Asia's economy is the fastest growing in the world. It has led (and is still leading) the world economic recovery. These are undeniable facts.
Asia, especially Southeast Asia, is losing its forests at the fastest rate. The loss of forests is also a loss of biodiversity. These are undeniable facts, too.
Scientists who compiled the (new) Red List of Threatened Species recently say one-fifth of animal and plant species are under the threat of extinction, and the proportion of species facing wipeout is rising. Their report was released during the United Nations Convention on Biological Diversity, held in Nagoya, Japan, from Oct 18 to 29.
The scientists' report says 41 percent of the amphibian species are at risk, making them the most threatened category of animals. And they are threatened because of loss of habitat.
But why should humans be bothered about the extinction of frogs, toads, salamanders and newts?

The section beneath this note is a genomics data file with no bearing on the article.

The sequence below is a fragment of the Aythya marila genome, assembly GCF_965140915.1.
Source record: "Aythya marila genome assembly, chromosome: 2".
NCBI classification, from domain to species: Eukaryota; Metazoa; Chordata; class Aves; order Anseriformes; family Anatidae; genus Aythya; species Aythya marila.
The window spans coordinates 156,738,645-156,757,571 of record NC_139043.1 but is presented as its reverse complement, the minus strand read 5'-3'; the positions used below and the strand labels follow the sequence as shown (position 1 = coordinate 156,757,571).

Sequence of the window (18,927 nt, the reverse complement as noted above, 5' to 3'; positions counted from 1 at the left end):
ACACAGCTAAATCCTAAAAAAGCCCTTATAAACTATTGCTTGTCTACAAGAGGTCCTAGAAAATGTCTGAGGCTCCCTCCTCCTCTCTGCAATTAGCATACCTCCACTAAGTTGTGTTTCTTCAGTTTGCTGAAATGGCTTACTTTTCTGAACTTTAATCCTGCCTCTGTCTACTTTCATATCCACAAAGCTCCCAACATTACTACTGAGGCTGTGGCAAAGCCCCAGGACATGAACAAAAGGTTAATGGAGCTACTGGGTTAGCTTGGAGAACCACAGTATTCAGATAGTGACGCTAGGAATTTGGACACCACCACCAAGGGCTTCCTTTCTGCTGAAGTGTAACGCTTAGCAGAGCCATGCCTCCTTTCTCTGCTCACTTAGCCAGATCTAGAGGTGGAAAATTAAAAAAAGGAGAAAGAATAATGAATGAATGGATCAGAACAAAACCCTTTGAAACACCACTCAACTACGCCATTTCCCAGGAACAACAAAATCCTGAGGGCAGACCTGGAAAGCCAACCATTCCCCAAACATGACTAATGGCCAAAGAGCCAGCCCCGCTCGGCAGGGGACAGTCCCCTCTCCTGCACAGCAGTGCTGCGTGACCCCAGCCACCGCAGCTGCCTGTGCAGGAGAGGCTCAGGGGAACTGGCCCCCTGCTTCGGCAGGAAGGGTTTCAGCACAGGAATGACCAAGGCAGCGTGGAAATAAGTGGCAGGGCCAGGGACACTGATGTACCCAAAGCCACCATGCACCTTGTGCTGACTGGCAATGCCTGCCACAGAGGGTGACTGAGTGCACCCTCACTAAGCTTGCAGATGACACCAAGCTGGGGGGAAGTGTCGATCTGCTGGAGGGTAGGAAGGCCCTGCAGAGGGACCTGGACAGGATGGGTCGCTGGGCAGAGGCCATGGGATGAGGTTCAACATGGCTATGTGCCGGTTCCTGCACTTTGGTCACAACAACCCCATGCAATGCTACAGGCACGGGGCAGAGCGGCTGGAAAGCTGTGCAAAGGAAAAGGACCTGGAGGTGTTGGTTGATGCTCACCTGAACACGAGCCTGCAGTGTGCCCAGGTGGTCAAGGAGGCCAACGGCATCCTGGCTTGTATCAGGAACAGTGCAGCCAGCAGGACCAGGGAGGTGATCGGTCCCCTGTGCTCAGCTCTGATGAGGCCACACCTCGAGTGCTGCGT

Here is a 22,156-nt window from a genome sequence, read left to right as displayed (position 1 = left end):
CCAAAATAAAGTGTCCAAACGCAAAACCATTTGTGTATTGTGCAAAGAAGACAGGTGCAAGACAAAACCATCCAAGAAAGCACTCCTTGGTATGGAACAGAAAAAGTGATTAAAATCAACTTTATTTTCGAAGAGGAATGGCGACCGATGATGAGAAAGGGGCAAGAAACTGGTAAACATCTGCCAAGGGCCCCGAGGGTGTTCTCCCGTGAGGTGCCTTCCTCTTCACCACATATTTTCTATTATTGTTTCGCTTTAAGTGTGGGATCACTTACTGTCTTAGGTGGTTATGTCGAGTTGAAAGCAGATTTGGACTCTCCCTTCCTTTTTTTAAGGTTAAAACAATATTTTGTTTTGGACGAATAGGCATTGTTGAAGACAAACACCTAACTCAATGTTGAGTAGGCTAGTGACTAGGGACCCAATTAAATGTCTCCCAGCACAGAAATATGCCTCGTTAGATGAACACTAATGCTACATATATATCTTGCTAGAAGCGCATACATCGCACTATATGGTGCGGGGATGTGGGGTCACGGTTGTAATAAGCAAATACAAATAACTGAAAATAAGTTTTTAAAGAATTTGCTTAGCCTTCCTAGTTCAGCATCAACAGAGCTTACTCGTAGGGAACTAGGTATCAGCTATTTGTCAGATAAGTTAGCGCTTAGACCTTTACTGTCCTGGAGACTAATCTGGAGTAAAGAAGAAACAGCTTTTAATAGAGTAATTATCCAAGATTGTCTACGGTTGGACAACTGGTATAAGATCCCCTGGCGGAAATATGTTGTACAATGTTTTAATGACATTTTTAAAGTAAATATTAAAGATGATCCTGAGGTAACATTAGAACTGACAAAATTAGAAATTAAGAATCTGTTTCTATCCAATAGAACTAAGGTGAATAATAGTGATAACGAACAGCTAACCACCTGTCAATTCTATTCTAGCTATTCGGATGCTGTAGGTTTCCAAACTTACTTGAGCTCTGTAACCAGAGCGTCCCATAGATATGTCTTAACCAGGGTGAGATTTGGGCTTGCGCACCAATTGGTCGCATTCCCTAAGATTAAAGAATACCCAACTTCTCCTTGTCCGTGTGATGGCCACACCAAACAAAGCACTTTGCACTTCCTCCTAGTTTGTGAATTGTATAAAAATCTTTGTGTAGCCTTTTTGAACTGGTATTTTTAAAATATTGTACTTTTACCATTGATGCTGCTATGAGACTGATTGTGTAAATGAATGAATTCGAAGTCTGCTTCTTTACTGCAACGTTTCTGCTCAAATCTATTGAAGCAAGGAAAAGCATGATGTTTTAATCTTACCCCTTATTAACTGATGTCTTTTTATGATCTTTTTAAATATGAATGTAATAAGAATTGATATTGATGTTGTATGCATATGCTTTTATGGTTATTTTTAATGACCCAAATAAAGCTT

The answer is simple: because their existence is related to the existence of other species. The loss of one species will lead to the loss of another, which in turn lead to the loss of a third and even fourth and fifth, setting a chain reaction till all the species (ultimately including humans) are wiped out.
There is some good news, though. Intensive conservation work has pulled some species back from the edge of extinction. Among them are three species bred in captivity and returned to the wild: the California condor and black-footed ferret in the United States, and Przewalski's horse in Mongolia. And the ban on commercial whaling has increased the number of humpback whales to such an extent that they are now off the Red List.
Though scientists agree that a complete halt to the loss of biodiversity is not feasible in the world we live in today, they appeal to the world to save 587 sites across the world that are home to 920 species on the brink of extinction. The scientists, under the umbrella of the Alliance for Zero Extinction (AZE), have said that if the 587 sites are protected, the world could avert an imminent global extinction crisis.